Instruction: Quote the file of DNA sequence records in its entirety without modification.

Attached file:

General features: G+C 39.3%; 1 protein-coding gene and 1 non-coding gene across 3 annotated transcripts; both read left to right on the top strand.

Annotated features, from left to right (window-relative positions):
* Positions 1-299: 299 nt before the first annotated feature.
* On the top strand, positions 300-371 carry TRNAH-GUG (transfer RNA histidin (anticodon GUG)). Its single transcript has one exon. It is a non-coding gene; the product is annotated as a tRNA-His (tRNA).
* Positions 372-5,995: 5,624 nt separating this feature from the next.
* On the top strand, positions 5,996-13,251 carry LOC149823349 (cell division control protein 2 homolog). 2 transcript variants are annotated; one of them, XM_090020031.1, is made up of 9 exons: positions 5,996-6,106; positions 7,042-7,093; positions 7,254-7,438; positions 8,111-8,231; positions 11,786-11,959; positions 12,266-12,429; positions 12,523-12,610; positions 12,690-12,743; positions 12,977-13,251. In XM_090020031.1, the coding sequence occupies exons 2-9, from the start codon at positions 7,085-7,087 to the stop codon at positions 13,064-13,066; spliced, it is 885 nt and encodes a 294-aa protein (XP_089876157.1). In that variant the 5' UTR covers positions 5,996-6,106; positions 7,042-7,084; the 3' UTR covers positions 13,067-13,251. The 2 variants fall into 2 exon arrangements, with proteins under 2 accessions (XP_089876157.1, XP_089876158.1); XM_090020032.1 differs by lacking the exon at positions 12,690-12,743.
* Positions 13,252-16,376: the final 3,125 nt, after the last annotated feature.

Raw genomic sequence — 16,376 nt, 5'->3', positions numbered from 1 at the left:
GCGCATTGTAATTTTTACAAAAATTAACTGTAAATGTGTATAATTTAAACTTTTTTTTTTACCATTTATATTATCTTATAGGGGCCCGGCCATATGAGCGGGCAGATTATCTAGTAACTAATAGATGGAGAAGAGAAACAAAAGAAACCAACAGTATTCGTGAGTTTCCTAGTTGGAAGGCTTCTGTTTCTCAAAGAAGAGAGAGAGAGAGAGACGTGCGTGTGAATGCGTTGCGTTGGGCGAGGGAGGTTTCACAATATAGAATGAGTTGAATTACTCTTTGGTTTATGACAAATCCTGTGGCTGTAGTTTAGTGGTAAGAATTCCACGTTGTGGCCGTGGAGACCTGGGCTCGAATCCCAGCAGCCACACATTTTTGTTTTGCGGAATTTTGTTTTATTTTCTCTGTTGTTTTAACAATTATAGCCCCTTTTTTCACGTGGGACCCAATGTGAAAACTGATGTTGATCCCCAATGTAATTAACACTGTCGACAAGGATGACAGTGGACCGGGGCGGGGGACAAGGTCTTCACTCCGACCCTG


General features: G+C 39.3%; 1 protein-coding gene and 1 non-coding gene across 3 annotated transcripts; both read left to right on the top strand.

Annotated features, from left to right (window-relative positions):
* Positions 1-299: 299 nt before the first annotated feature.
* On the top strand, positions 300-371 carry TRNAH-GUG (transfer RNA histidin (anticodon GUG)). Its single transcript has one exon. It is a non-coding gene; the product is annotated as a tRNA-His (tRNA).
* Positions 372-5,995: 5,624 nt separating this feature from the next.
* On the top strand, positions 5,996-13,251 carry LOC149823349 (cell division control protein 2 homolog). 2 transcript variants are annotated; one of them, XM_090020031.1, is made up of 9 exons: positions 5,996-6,106; positions 7,042-7,093; positions 7,254-7,438; positions 8,111-8,231; positions 11,786-11,959; positions 12,266-12,429; positions 12,523-12,610; positions 12,690-12,743; positions 12,977-13,251. In XM_090020031.1, the coding sequence occupies exons 2-9, from the start codon at positions 7,085-7,087 to the stop codon at positions 13,064-13,066; spliced, it is 885 nt and encodes a 294-aa protein (XP_089876157.1). In that variant the 5' UTR covers positions 5,996-6,106; positions 7,042-7,084; the 3' UTR covers positions 13,067-13,251. The 2 variants fall into 2 exon arrangements, with proteins under 2 accessions (XP_089876157.1, XP_089876158.1); XM_090020032.1 differs by lacking the exon at positions 12,690-12,743.
* Positions 13,252-16,376: the final 3,125 nt, after the last annotated feature.

Raw genomic sequence — 16,376 nt, 5'->3', positions numbered from 1 at the left:
GCGCATTGTAATTTTTACAAAAATTAACTGTAAATGTGTATAATTTAAACTTTTTTTTTTACCATTTATATTATCTTATAGGGGCCCGGCCATATGAGCGGGCAGATTATCTAGTAACTAATAGATGGAGAAGAGAAACAAAAGAAACCAACAGTATTCGTGAGTTTCCTAGTTGGAAGGCTTCTGTTTCTCAAAGAAGAGAGAGAGAGAGAGACGTGCGTGTGAATGCGTTGCGTTGGGCGAGGGAGGTTTCACAATATAGAATGAGTTGAATTACTCTTTGGTTTATGACAAATCCTGTGGCTGTAGTTTAGTGGTAAGAATTCCACGTTGTGGCCGTGGAGACCTGGGCTCGAATCCCAGCAGCCACACATTTTTGTTTTGCGGAATTTTGTTTTATTTTCTCTGTTGTTTTAACAATTATAGCCCCTTTTTTCACGTGGGACCCAATGTGAAAACTGATGTTGATCCCCAATGTAATTAACACTGTCGACAAGGATGACAGTGGACCGGGGCGGGGGACAAGGTCTTCACTCCGACCCTG